Tunisia uprising: Five years later

Five years ago today, a 26-year-old Tunisian street vendor, Mohamed Bouazizi, lit himself on fire to protest government corruption. His suicide sparked the Arab uprisings.

Today, Tunisia is the only country from the Arab Spring that has a fledgling democracy. Their National Dialogue Quartet was recently awarded the Nobel Peace Prize. But Tunisia faces challenges; among them, unemployment remains at 15 percent, and Islamic State terrorists have repeatedly targeted the country.

POMEPS has published two sets in our Briefs series focused on Tunisia. Each contain essays vital to understanding Tunisia then, and now. They are:

POMEPS Brief 1:  Tunisia: Protests and Prospects of Change (January 15, 2011): collection of essays by Christopher Alexander, Bassem Bounenni, Nathan Brown, Michael Koplow, Marc Lynch, Rasha Moumneh, Hugh Roberts, and Ethan Zuckerman.

POMEPS Brief 27: Tunisia’s Volatile Transition to Democracy (November 6, 2015): collection of  essays by Radhouanne Addala, Lindsey Benstead, Chantal Berman, Laryssa Chomiak, Erik Churchill, Ellis Goldberg, Danya Greenfield, Sharan Grewal, Ellen Lust, Dhafer Malouche, Monica Marks, Rory McCarthy, Merouan Mekouar, Antonio Nucifero, Elizabeth Nugent, Benjamin Preisler, Yuzgal Sezgin and Jakob Wichmann.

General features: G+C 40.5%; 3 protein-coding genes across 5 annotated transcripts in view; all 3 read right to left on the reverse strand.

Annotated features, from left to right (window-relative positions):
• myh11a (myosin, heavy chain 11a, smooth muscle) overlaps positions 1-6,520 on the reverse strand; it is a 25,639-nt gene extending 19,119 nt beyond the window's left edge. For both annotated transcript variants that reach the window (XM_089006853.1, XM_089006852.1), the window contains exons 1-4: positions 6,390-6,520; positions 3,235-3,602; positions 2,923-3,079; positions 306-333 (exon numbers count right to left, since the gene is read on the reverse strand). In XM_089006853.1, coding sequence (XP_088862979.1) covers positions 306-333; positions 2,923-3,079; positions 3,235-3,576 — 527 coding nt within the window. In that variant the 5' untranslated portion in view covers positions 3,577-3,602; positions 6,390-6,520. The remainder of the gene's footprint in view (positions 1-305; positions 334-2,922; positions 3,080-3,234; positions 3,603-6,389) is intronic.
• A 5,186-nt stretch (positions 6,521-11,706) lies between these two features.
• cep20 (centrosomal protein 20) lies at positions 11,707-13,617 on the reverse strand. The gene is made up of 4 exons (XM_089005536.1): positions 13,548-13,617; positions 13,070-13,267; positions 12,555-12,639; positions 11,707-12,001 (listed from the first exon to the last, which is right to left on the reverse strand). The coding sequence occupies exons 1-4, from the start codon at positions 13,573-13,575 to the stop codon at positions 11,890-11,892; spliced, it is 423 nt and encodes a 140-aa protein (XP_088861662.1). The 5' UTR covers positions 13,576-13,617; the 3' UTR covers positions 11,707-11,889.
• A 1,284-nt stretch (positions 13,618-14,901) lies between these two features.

Also see these recent individual pieces:

Monica Marks, What did Tunisia’s Nobel laureates actually achieve? written for the Monkey Cage (October 27, 2015).

Mark Beissinger, Amaney Jamal and Kevin Mazur, What the Arab uprising protestors really wanted, written for the Monkey Cage (October 19, 2015).

Michael Robbins, When it comes to democracy, Egyptians hate the player but Tunisians hate the game, written for the Monkey Cage (October 16, 2015).

Daniel Brumberg, Could Tunisia’s National Dialogue model ever be replicated? written for the Monkey Cage (October 12, 2015).

Radhouane Addala, Chantal Berman and Elizabeth R. Nugent, Tunisian voters balancing security and freedom, written for the Monkey Cage (June 1, 2015).

Lindsay Benstead, Amaney Jamal and Ellen Lust, Why Tunisians (don’t) vote for women, written for the Monkey Cage (May 4, 2015).

Elizabeth Young, Islam and Islamists in the 2014 Tunisia elections, written for POMEPS Studies Nation and Nationalism in the Middle East (February 6, 2015).

Eva Bellin, Explaining democratic divergence: Why Tunisia succeeded and Egypt failed, prepared for The Arab Thermidor (October 10, 2014).

Between Salafists, Secularists and Security Forces, a video of an engaging panel discussion between Tunisia scholars Monica Marks and Bill Lawrence at George Washington University (March 31, 2014).

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